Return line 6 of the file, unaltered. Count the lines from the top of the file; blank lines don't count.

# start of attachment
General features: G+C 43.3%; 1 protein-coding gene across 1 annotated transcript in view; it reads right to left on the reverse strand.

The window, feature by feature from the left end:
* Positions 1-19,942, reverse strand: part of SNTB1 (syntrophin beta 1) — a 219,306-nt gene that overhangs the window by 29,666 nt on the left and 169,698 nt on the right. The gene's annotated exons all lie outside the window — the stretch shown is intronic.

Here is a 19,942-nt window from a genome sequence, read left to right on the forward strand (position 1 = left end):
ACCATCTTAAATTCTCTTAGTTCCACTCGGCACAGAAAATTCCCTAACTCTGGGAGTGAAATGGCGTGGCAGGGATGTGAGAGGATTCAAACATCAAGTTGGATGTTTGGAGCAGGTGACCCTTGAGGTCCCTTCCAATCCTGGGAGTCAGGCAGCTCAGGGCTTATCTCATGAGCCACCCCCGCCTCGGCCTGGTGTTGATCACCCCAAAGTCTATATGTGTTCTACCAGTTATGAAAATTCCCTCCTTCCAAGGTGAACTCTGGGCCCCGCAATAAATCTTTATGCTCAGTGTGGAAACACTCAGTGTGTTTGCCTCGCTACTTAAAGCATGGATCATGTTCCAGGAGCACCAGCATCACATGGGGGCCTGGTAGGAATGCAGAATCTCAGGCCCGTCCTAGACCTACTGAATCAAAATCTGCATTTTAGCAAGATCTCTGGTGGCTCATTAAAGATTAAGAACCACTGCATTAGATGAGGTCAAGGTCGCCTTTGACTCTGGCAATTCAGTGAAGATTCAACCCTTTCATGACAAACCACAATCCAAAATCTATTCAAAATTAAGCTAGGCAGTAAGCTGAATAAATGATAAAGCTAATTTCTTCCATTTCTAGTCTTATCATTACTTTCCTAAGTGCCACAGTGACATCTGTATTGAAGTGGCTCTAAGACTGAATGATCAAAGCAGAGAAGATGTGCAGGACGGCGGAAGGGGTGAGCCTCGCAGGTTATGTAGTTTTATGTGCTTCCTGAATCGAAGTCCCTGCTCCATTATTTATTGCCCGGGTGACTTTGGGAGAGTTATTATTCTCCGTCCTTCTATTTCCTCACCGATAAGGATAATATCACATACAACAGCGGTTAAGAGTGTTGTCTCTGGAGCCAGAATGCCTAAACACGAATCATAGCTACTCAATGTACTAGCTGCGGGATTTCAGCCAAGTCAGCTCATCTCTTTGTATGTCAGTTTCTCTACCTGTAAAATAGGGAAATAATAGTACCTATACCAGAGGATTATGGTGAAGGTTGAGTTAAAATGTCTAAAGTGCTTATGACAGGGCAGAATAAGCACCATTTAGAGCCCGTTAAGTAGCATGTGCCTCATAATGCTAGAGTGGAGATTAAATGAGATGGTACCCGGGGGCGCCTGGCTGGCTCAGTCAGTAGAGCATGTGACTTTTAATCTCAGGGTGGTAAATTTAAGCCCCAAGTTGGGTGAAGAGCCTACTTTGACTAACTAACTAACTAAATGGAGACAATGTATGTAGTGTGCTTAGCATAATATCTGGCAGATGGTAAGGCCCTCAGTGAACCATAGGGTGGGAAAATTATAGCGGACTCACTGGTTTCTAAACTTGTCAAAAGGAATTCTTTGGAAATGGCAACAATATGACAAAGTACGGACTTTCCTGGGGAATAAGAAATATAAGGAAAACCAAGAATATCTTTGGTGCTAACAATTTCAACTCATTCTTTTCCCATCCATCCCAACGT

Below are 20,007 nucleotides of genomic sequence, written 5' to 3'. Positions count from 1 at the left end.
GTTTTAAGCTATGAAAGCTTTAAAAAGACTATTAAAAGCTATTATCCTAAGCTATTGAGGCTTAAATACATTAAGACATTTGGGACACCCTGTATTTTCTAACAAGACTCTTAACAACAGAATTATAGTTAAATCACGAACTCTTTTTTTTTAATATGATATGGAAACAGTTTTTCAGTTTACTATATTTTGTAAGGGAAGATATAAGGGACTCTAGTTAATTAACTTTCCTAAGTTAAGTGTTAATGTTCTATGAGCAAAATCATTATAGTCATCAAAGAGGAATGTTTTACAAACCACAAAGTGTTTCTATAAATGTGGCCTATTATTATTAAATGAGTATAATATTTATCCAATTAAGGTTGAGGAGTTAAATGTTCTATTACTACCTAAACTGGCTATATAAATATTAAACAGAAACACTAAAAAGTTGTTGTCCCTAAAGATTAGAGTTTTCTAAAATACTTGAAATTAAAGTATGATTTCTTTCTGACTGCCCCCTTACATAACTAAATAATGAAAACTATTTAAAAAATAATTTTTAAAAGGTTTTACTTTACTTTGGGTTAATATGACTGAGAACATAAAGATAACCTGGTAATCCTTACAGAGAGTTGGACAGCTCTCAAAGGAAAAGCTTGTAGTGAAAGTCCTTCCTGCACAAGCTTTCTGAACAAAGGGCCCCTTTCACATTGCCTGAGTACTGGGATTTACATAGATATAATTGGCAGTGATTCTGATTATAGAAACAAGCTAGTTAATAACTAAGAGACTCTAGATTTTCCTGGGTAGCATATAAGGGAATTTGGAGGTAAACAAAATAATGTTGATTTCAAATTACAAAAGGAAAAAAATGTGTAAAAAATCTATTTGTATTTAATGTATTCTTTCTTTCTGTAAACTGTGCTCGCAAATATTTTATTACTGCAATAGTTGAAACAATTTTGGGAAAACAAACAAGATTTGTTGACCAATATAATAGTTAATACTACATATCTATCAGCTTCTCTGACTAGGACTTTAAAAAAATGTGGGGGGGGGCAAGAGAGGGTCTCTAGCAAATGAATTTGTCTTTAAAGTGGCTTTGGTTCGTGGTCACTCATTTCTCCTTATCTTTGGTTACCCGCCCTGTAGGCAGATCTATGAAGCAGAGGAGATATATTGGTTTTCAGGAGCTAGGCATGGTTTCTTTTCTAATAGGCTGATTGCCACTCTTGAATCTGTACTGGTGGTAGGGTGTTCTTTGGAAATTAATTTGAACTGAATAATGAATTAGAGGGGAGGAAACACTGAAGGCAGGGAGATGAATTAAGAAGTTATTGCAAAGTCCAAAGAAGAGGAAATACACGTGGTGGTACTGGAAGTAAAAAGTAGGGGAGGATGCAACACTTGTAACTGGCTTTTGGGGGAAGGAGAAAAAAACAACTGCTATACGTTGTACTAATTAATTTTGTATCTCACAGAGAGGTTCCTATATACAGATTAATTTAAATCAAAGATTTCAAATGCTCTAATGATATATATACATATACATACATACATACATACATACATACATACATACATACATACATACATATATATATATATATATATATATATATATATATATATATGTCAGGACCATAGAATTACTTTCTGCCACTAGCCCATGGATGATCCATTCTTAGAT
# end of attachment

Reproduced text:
Below are 20,007 nucleotides of genomic sequence, written 5' to 3'. Positions count from 1 at the left end.